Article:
Replacing a 26 year old air conditioner! (Westinghouse Mobilaire)


We have a White Westinghouse "Mobilaire" air conditioner, installed through the dining room wall, that has finally given up the ghost. It was here when we bought the house, and we've been here 20 years. I seriously doubt that it can be fixed. Besides, it isn't as energy efficient as newer models.
Using an on-line calculator, we determined that the three rooms downstairs equate to roughly 425 square feet (the entire area is open, so it seems like one room!), so we figured that we need about 10,000 BTUs. However, I was surprised to see that this particular model (AL183H2A1) is 17,500 BTUs. Was that much power necessary 20+ years ago because they weren't as energy efficient as they are today? (It says "Cooling EER DOE 6.0 / 5.9.")
While it's been installed and used through the wall, the installation sleeve from outside has vents on the sides. This would seem to indicate that this air conditioner is a regular window model. I don't know when wall units were first manufactured (and the date on this unit is 07/84), so I guess the previous owner was just trying to save money.
I guess that my questions are: (1) Should we buy a model with greater than 10,000 BTUs? (2) Has anyone out there seen air conditioners on end-of-season sale? It seems that, with the advent of online shopping, there is no incentive for retailers (with online "stores") to place air conditioners on sale at the end of the season, since they're always available in a warehouse. (At least that's how I think they see things.)
Since the previous unit appears to be a window unit and there have been no problems with leaks, I suppose that we can still buy a window unit (being frugal), since wall units seem to be more expensive. Wall units also seem to be mostly dual cooling/heating units (the reason for greater expense), which I don't want.
We're in Pennsylvania, if it matters.
Thanks, T
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Wall units can have vents on the side. Those side vents just have to be spaced far enough to allow installation without the vents being blocked by the the wall. Changing sizes will mean the hole size will have to be adjusted as well. Were you happy with the 17,500 BTU? Was it too loud or blow too much cold air? I had one in my home and replaced it with 12,000 BTU. Much quieter and does the job.
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Get a pro over there and do what he tells you. He should do a "load calc" and that will tell him MINIMUM size. You can always go over that a little. There are current government rebates if you buy the high SEER units.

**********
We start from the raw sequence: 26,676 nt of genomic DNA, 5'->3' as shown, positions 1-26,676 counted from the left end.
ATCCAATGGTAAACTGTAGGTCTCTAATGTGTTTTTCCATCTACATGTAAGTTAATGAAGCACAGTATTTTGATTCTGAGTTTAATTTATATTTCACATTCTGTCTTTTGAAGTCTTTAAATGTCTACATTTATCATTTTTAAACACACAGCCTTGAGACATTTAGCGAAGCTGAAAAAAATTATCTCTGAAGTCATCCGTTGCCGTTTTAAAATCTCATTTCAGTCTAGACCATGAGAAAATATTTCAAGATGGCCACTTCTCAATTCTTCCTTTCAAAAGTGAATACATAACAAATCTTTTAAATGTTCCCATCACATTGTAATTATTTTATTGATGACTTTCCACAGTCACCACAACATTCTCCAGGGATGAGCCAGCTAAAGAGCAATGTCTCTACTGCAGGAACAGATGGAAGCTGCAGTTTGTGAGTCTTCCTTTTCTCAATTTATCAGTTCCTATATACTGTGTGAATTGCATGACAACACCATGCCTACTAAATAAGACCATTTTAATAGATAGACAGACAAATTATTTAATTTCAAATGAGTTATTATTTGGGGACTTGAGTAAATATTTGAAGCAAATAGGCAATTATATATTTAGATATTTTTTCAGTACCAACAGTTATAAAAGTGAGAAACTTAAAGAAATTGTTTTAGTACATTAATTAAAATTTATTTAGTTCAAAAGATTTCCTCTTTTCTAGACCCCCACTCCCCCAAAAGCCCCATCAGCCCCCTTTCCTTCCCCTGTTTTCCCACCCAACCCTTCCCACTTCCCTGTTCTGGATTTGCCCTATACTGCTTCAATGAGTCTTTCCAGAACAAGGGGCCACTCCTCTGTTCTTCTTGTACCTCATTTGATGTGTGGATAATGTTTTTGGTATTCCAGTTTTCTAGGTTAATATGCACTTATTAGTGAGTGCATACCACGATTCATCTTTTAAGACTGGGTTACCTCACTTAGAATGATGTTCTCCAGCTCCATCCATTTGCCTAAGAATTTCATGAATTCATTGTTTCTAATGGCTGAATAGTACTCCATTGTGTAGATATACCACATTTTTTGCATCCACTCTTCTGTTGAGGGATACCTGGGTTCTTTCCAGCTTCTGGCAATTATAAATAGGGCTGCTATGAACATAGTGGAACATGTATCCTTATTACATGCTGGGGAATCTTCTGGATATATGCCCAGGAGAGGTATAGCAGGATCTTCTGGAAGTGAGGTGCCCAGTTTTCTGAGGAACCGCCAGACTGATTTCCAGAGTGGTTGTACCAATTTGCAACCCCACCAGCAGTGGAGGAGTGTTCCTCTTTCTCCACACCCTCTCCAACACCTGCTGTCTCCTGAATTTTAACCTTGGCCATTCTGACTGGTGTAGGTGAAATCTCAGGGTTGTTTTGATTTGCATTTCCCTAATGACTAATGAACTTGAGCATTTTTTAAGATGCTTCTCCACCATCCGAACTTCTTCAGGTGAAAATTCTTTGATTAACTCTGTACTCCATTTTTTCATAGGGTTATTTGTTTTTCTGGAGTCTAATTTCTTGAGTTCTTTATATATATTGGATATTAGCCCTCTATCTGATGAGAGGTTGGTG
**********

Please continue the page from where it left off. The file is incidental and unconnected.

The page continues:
Steve
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On Mon 30 Aug 2010 08:20:28p, turtlelover told us...

Thru the wall units were manufactured as early as the mid-1950s. Both window and wall units were available then that had both cooling and heating capability. York Corp. made many of these.

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At 26 years I dont think it would have been putting out 17500 btu, did you need it running on high all the time 24 hrs a day when it was hot years ago, if so then maybe you need near 17000 btu.
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BTUs are BTUs ans indicate the cooling capability. It has nothing to do with how efficient or inefficient the unit is. If it's an inefficient unit it will just use more electricity to generate the 17,700 BTUS.
I'd be skeptical that a 10K unit could cool 3 rooms. With a single wall unit in addition to how much cold air it can put out, you have the issue of how the air gets distributed to the other rooms. If the existing one didn not appear to be oversized, I would go with a new unit closer to that, not 10K. It pretty much takes 7K or so to just do one room.

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<snipped most of my post>
Thanks for all of your replies, folks. The A/C used to cool just fine, and it wasnt really necessary to keep it cranked up all day. There are three considerations: (1) the unit is in the dining room (middle of the three rooms), and it faces a wall about 10 feet away (its sort of an alcove, where it gets ungodly hot when the air isnt on as needed). The air flow louvers(?) didn't turn very well so we couldn't direct the air flow toward the middle of the room; (2) the outside wall of the A/C gets direct sun; (3) one of the rooms to be cooled is a kitchen.
Well probably look for something in the 14000 range, but we will get a pro in here for an estimate.
Many thanks, T
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A new unit is probably 3x more efficient than that unit you should have junked years ago, junked because of its cost to operate. Are you going to pay a pro a service call of maybe 100$ to tell you waht you need? Units are cheap enough, for better cooling get a few small units. New units really do save money for you every month on your utilities.
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If the unit is too small that simply means on extremely hot days the house will be a few degrees warmer than it would otherwise. To what extent would this bother you?
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